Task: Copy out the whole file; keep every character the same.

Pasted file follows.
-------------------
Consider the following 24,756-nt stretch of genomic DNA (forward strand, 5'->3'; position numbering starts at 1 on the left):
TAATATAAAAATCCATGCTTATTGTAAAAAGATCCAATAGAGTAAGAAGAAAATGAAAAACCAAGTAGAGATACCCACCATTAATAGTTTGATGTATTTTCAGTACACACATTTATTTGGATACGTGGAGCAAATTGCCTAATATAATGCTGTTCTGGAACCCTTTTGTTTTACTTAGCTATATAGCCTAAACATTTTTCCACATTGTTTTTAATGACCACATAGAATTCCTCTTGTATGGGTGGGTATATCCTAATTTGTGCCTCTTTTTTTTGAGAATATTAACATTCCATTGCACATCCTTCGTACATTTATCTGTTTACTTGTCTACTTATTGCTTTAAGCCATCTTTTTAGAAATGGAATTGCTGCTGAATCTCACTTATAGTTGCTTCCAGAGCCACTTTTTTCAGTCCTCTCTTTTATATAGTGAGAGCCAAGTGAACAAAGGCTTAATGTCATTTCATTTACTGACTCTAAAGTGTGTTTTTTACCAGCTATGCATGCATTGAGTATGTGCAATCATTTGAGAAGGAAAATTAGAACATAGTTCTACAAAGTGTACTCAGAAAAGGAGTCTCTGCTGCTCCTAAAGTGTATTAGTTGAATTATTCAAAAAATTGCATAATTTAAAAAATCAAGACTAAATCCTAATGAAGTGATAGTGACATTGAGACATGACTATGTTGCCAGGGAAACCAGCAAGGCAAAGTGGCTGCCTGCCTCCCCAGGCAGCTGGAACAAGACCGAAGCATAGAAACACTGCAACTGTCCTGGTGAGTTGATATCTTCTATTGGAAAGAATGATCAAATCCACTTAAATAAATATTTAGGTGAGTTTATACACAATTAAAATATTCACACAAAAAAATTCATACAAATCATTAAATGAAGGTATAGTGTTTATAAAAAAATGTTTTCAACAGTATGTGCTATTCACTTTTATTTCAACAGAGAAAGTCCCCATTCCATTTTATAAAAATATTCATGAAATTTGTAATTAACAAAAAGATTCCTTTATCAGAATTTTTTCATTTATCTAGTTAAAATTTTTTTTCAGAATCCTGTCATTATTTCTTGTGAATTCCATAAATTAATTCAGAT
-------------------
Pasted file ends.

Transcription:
Consider the following 24,756-nt stretch of genomic DNA (forward strand, 5'->3'; position numbering starts at 1 on the left):
TAATATAAAAATCCATGCTTATTGTAAAAAGATCCAATAGAGTAAGAAGAAAATGAAAAACCAAGTAGAGATACCCACCATTAATAGTTTGATGTATTTTCAGTACACACATTTATTTGGATACGTGGAGCAAATTGCCTAATATAATGCTGTTCTGGAACCCTTTTGTTTTACTTAGCTATATAGCCTAAACATTTTTCCACATTGTTTTTAATGACCACATAGAATTCCTCTTGTATGGGTGGGTATATCCTAATTTGTGCCTCTTTTTTTTGAGAATATTAACATTCCATTGCACATCCTTCGTACATTTATCTGTTTACTTGTCTACTTATTGCTTTAAGCCATCTTTTTAGAAATGGAATTGCTGCTGAATCTCACTTATAGTTGCTTCCAGAGCCACTTTTTTCAGTCCTCTCTTTTATATAGTGAGAGCCAAGTGAACAAAGGCTTAATGTCATTTCATTTACTGACTCTAAAGTGTGTTTTTTACCAGCTATGCATGCATTGAGTATGTGCAATCATTTGAGAAGGAAAATTAGAACATAGTTCTACAAAGTGTACTCAGAAAAGGAGTCTCTGCTGCTCCTAAAGTGTATTAGTTGAATTATTCAAAAAATTGCATAATTTAAAAAATCAAGACTAAATCCTAATGAAGTGATAGTGACATTGAGACATGACTATGTTGCCAGGGAAACCAGCAAGGCAAAGTGGCTGCCTGCCTCCCCAGGCAGCTGGAACAAGACCGAAGCATAGAAACACTGCAACTGTCCTGGTGAGTTGATATCTTCTATTGGAAAGAATGATCAAATCCACTTAAATAAATATTTAGGTGAGTTTATACACAATTAAAATATTCACACAAAAAAATTCATACAAATCATTAAATGAAGGTATAGTGTTTATAAAAAAATGTTTTCAACAGTATGTGCTATTCACTTTTATTTCAACAGAGAAAGTCCCCATTCCATTTTATAAAAATATTCATGAAATTTGTAATTAACAAAAAGATTCCTTTATCAGAATTTTTTCATTTATCTAGTTAAAATTTTTTTTCAGAATCCTGTCATTATTTCTTGTGAATTCCATAAATTAATTCAGAT